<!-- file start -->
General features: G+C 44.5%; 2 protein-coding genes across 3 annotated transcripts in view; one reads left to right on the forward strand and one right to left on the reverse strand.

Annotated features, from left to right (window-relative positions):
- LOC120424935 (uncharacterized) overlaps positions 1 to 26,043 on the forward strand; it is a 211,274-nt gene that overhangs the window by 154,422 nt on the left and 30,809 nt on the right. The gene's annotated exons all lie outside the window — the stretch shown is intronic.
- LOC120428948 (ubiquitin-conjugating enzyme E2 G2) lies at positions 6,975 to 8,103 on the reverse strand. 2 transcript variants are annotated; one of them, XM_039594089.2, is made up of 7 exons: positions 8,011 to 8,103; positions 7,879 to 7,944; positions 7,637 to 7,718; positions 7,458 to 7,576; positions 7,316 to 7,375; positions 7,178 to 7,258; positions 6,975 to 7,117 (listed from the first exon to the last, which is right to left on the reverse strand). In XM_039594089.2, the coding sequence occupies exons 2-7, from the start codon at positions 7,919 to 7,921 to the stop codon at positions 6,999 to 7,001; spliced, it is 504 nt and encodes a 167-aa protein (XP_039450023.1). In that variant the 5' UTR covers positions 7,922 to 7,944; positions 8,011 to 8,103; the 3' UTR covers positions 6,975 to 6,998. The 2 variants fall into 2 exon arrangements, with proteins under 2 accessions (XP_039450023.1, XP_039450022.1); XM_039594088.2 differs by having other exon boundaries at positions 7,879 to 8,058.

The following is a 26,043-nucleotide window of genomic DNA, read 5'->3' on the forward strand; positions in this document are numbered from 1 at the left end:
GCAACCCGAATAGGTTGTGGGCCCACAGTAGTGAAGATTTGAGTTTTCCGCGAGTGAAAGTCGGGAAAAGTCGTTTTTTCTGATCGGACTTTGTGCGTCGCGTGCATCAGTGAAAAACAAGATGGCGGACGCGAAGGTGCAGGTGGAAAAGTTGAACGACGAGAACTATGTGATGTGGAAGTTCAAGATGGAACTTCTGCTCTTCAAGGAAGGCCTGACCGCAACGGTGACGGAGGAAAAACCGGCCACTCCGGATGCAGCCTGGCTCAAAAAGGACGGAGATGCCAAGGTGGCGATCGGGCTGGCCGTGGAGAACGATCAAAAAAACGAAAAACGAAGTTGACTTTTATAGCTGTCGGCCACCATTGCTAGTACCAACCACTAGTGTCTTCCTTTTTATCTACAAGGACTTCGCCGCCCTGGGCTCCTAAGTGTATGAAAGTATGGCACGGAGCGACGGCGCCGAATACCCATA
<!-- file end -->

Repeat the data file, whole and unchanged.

General features: G+C 44.5%; 2 protein-coding genes across 3 annotated transcripts in view; one reads left to right on the forward strand and one right to left on the reverse strand.

Annotated features, from left to right (window-relative positions):
- LOC120424935 (uncharacterized) overlaps positions 1 to 26,043 on the forward strand; it is a 211,274-nt gene that overhangs the window by 154,422 nt on the left and 30,809 nt on the right. The gene's annotated exons all lie outside the window — the stretch shown is intronic.
- LOC120428948 (ubiquitin-conjugating enzyme E2 G2) lies at positions 6,975 to 8,103 on the reverse strand. 2 transcript variants are annotated; one of them, XM_039594089.2, is made up of 7 exons: positions 8,011 to 8,103; positions 7,879 to 7,944; positions 7,637 to 7,718; positions 7,458 to 7,576; positions 7,316 to 7,375; positions 7,178 to 7,258; positions 6,975 to 7,117 (listed from the first exon to the last, which is right to left on the reverse strand). In XM_039594089.2, the coding sequence occupies exons 2-7, from the start codon at positions 7,919 to 7,921 to the stop codon at positions 6,999 to 7,001; spliced, it is 504 nt and encodes a 167-aa protein (XP_039450023.1). In that variant the 5' UTR covers positions 7,922 to 7,944; positions 8,011 to 8,103; the 3' UTR covers positions 6,975 to 6,998. The 2 variants fall into 2 exon arrangements, with proteins under 2 accessions (XP_039450023.1, XP_039450022.1); XM_039594088.2 differs by having other exon boundaries at positions 7,879 to 8,058.

The following is a 26,043-nucleotide window of genomic DNA, read 5'->3' on the forward strand; positions in this document are numbered from 1 at the left end:
GCAACCCGAATAGGTTGTGGGCCCACAGTAGTGAAGATTTGAGTTTTCCGCGAGTGAAAGTCGGGAAAAGTCGTTTTTTCTGATCGGACTTTGTGCGTCGCGTGCATCAGTGAAAAACAAGATGGCGGACGCGAAGGTGCAGGTGGAAAAGTTGAACGACGAGAACTATGTGATGTGGAAGTTCAAGATGGAACTTCTGCTCTTCAAGGAAGGCCTGACCGCAACGGTGACGGAGGAAAAACCGGCCACTCCGGATGCAGCCTGGCTCAAAAAGGACGGAGATGCCAAGGTGGCGATCGGGCTGGCCGTGGAGAACGATCAAAAAAACGAAAAACGAAGTTGACTTTTATAGCTGTCGGCCACCATTGCTAGTACCAACCACTAGTGTCTTCCTTTTTATCTACAAGGACTTCGCCGCCCTGGGCTCCTAAGTGTATGAAAGTATGGCACGGAGCGACGGCGCCGAATACCCATA